I went to see [Food, Inc.](http://www.foodincmovie.com/) last night. The showing was in a funky, mostly organic food restaurant cinema combination here in Brunswick, Maine. Appropriately the ticketing is on the honor system. I had read Michael Pollan’s, The Omnivore’s Dilemma some time ago so some of the film was familiar. Most of the reviews of the film I read had focused on the gore and gristly shots of the life and death of chickens, beef, and porkers. The film lives up to this aspect. But what I found most disconcerting was the parts of the film that exposed the way Food, Inc. operates. After having just suffered the effects of… Read More

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Here a Label; There a Label

Just to make sure that I do not come off as as a sustainability Scrooge, I want to follow my last post about Wal-Mart with some comments from the cyberspace. The number of news and others articles about the Wal-Mart announcement is very large, not surprising as it is truly a big deal. Rosabeth Moss Kanter, [writing on her blog](http://blogs.harvardbusiness.org/kanter/2009/07/walmarts-environmental-gamecha.html?cm_mmc=npv-_-DAILY_ALERT-_-AWEBER-_-DATE) in the Harvard Business Press says: > Wal-Mart’s unilateral decision to put its purchasing and communication power behind going green also shows that a single company using its unique clout can accelerate public action to reduce greenhouse gases and reverse climate change. > Joel Makower, always an informed voice on… Read More

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Twas Brillig and the Slithy Toves. . .

Lewis Carroll’s Jabberwocky (John Tenniel’s original image is pictured here) is often quoted as an example of nonsense, but nonsense that has become familiar to a large audience. We will be seeing a different kind of example shortly when Wal-Mart releases details of their much anticipated “Sustainability Index.” [Widely reported in the media](http://www.greenbiz.com/blog/2009/07/14/inside-walmarts-sustainability-index), the news sends a couple of shivers up my spine. Slate has a long and informative story. > The giant retailer ($406 billion in revenues in 2008) is developing an ambitious, comprehensive, and fiendishly complex plan to measure the sustainability of every product it sells. Wal-Mart has been working quietly on what it calls a “sustainability index”… Read More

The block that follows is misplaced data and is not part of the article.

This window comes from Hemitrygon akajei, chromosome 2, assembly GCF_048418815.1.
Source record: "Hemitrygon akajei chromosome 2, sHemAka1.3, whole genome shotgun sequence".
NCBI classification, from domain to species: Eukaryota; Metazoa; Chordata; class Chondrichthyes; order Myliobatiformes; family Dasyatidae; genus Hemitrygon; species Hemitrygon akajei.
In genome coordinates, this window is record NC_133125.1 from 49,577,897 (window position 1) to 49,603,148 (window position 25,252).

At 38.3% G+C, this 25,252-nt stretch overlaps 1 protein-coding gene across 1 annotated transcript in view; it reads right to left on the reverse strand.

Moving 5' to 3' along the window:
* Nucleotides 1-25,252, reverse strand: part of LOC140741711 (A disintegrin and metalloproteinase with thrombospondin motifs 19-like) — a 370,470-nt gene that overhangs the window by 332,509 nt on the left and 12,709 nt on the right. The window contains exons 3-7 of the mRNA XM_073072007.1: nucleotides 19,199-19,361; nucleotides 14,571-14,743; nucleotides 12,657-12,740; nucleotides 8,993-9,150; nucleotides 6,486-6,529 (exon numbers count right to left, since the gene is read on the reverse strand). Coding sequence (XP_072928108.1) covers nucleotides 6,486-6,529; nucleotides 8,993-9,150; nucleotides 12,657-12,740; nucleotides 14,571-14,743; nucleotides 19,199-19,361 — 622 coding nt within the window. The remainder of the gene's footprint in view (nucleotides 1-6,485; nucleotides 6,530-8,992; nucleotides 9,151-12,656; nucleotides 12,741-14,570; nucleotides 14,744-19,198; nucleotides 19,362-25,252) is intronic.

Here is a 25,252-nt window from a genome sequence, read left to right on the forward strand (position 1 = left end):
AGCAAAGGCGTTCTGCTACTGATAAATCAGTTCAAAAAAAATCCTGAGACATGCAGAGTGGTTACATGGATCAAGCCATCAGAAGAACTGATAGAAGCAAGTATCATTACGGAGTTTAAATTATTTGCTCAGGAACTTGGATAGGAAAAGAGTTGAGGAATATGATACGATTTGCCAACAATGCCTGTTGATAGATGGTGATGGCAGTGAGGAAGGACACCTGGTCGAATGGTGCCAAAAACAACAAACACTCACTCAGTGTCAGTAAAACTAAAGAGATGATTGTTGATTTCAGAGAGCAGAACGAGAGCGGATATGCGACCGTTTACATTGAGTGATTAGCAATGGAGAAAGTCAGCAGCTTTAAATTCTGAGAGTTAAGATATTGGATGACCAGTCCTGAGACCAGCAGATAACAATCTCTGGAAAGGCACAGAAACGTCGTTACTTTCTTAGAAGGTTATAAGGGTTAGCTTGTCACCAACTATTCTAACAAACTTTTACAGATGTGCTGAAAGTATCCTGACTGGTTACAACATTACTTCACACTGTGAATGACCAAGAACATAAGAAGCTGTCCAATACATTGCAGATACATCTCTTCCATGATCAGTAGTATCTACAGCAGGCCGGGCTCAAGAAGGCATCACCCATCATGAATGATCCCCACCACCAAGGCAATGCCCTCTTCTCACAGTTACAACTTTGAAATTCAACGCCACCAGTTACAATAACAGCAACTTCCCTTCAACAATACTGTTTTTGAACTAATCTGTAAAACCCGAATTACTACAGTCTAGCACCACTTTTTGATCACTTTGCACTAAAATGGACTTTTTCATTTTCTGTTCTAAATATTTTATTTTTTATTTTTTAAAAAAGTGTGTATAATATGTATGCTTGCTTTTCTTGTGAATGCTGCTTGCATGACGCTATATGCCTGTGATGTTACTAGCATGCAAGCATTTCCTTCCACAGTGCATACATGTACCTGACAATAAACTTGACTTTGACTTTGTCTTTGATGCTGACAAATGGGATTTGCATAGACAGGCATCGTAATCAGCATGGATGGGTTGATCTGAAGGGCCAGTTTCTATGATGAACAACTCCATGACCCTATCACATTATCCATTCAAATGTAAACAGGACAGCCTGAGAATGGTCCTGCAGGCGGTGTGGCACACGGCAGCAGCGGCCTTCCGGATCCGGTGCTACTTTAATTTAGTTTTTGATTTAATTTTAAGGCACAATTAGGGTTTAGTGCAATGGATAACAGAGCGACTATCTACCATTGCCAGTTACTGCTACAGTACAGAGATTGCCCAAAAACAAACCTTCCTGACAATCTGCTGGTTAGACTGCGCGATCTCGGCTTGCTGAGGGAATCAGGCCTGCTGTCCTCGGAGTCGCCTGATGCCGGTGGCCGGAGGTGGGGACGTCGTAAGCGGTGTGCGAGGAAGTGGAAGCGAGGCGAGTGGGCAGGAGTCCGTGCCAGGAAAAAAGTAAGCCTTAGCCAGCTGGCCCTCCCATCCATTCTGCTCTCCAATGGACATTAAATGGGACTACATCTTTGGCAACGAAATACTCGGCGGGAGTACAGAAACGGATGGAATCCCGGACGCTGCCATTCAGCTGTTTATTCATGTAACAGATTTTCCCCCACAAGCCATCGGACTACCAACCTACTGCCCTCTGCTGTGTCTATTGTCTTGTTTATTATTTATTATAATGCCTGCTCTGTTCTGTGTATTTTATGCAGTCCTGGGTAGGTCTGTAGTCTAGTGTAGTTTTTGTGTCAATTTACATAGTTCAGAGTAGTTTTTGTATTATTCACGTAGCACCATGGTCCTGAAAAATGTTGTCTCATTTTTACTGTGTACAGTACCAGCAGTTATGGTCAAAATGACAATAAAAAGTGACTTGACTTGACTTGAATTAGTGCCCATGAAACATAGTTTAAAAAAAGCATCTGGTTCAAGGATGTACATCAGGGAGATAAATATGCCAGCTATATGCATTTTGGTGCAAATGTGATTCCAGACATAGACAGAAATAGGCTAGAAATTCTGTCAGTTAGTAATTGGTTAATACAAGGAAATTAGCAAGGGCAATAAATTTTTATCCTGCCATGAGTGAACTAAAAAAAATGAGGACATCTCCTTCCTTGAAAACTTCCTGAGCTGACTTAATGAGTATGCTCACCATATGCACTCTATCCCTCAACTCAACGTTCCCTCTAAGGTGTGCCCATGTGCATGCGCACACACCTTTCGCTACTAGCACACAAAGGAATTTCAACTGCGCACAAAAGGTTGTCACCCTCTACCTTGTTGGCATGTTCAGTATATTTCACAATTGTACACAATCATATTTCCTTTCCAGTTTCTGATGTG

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Check Out My Interview in Sloan Management Review

An [extended interview](http://sloanreview.mit.edu/beyond-green/flourishing-forever/) with the Michael S. Hopkins, Editor-in-Chief of the Sloan Management Review has been published on the web. This is one of a series of interviews about sustainability as seen by a group of people with ties to MIT. Here is what the SMR says about this series. > The MIT Sustainability Interview features thought leaders from arenas as diverse as management, urban studies, history, energy science, civil engineering, and design. The conversations are wildly varied, but at root their goal is to help leading managers answer two crucial questions: “As sustainability—economic, environmental, social, and personal—becomes the defining business issue of our times, what decisions will I need… Read More

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Summer Slowdown

Summer has finally come to Maine at least for a few days. I will try to enjoy it while it lasts. The forecasts are showing more rain and overcast skies. Family and friends will be arriving over the next few weeks. I’ll be posting articles I find interesting and relate to sustainability in some way without much comment of my own. I have been following the writer of this piece, Umair Haque, for a while. While we are of different generations, I resonate with his thoughts. It must be quite a stretch for the Harvard Business Press to maintain his postings. He has just published a [Manifesto for Generation M](http://blogs.harvardbusiness.org/haque/2009/07/today_in_capitalism_20_1.html)… Read More